Yes those in the Bush administration were too narrow minded to consider the big picture. Don’t think O’Keefe was against that point. However, even a year later a different series of events. And no “Plan B”. Or retaining of design skills … when you need it.

      Guess it must of been a big, deep mystery, unfathomable to the trained political eye.

      Yeah, sure.

  9. Bill says:

    No such thing as random failure. If you believe in random failures, you must also accept random successes.

  10. Rob Coppinger says:

    CRV was to be transported to ISS by Shuttle so I can’t see how it could help now. It would have been sidelined long ago for the much needed final logistics missions. I think an evolved CRV proposal would have suffered the same fate as OSP.

  11. Kelly Starks says:

    Just a nit, but unless I missed something – a Crew Rescue Vehicle wouldn’t have helped unless you were going to: automatically launch empty ones to dock to the ISS, after you auto de-orbit and destroy the empty ones reaching its service life on the ISS. See when whatever lifeboat you use (CSV or Souyz), when it reaches its time limit, its use it or throw it away. So with no crew launch capacity, you could keep the same crew up there indefinitely ( but you wouldn’t due to the medical risks) but the Crew Rescue Vehicle, like the Soyuz, has a service life limit.

    Now if the Crew Rescue Vehicle, becomes a mini crew shuttle (like a X-37C) then you have another way to get people up and down – but as far as I know that’s not what the Crew Rescue Vehicle was going to be?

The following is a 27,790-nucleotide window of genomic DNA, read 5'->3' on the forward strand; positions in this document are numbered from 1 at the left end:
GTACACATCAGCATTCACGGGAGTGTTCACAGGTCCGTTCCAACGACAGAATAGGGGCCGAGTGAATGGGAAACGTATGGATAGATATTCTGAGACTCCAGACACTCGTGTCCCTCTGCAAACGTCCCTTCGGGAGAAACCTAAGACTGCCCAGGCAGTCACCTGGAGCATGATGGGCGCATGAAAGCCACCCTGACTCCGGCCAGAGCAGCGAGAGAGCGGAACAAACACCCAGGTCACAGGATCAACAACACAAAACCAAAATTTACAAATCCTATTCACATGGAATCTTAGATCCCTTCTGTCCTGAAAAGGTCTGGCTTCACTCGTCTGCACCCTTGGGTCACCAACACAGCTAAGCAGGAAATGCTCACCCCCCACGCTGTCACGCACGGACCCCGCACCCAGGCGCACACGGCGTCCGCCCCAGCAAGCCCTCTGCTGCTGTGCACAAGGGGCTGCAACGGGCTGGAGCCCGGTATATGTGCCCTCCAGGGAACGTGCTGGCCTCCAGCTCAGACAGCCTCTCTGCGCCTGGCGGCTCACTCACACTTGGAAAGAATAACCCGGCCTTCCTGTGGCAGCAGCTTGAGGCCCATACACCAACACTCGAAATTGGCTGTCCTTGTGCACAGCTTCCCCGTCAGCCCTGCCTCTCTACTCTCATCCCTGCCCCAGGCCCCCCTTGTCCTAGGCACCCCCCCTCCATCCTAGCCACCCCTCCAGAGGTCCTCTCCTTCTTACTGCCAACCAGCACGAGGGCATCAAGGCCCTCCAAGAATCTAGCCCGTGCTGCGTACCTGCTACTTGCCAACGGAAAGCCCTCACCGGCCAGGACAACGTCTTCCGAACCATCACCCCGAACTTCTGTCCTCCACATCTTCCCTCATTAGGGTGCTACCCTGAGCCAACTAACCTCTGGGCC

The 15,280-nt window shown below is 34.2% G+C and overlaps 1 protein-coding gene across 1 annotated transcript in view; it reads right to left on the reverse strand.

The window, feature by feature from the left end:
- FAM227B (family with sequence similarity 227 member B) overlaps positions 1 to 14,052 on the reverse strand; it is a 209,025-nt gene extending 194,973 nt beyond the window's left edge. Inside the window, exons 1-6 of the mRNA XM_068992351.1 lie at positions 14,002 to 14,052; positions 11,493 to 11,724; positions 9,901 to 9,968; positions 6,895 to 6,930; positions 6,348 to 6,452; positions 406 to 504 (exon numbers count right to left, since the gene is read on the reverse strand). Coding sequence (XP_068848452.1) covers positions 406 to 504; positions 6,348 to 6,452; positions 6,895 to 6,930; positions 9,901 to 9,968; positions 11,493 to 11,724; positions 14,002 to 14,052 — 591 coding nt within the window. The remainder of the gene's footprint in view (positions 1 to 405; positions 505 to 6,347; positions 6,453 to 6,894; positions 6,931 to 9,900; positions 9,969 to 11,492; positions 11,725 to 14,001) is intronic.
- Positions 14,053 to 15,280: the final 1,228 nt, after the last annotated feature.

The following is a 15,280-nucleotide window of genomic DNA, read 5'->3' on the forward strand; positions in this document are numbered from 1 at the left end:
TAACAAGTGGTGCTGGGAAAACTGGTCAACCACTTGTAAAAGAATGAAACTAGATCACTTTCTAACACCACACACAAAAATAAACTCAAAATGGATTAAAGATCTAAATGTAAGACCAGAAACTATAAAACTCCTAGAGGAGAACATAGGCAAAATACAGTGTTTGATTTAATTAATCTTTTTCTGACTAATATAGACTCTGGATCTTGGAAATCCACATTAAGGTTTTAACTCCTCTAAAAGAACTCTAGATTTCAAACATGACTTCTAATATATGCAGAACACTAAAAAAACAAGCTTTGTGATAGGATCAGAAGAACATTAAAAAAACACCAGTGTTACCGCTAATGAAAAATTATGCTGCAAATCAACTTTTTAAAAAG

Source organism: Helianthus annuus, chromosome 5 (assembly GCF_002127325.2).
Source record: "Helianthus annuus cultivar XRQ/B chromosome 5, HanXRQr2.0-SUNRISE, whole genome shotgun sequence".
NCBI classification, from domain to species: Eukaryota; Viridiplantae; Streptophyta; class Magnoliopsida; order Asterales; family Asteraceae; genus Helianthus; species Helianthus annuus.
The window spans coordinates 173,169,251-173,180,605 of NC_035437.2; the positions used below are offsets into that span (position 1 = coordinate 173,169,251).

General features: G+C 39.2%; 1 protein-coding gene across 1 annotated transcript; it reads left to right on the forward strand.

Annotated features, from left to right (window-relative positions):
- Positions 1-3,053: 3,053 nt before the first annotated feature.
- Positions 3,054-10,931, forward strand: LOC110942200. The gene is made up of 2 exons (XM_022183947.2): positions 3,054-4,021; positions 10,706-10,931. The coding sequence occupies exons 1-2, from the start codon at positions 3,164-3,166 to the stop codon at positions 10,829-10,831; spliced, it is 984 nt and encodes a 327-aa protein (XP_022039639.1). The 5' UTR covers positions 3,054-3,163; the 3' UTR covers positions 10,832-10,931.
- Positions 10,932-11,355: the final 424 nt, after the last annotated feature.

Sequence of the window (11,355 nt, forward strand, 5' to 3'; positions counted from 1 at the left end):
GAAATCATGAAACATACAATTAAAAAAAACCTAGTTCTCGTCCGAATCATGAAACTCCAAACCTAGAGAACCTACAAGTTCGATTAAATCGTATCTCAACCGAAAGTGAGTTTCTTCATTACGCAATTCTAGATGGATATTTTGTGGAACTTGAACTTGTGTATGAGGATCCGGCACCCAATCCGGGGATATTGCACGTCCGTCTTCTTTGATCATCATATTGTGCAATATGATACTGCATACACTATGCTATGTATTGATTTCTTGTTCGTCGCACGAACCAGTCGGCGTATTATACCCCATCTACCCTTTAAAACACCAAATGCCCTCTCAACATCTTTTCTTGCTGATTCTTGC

Bottom line: O’Keefe won his gamble that we could do without aCrew Rescue Vehicle for as long as the shuttle was available. By now though, its a moot point without a shuttle.

  12. P. Savio says:

    If a Soyuz crashes on the way down the remaining crew on the ISS could be stuck on the ISS for many months or even years while the problem is determined and fixed and tested. I wonder what contingency plan NASA has for that? Send up a Dragon Cargo Capsule and tell the Astronauts to hop in and hang on for the ride down hill……?

    • Ben says:

      P. Savio – they wouldn’t even have to do that. They’d just have to grab onto a nearby heat-shield equipped Falcon 9 second stage and ride it to a nice controlled landing on the south lawn of the White House.

  13. PHILLIP says:

    But why not leave the astronauts without a way off the station??? There is no way off a plane in flight???? When the next re-entry vehicle is ready..6 months or a year–who cares??? If the astronauts cannot get out off ISS in an emergency–sorry–so sad too bad. 😦 Do we not have the Right stuff to take risks??? People cannot evacuate Antarctica any time of year–why are astronauts different???

    We need to be willing to take risks….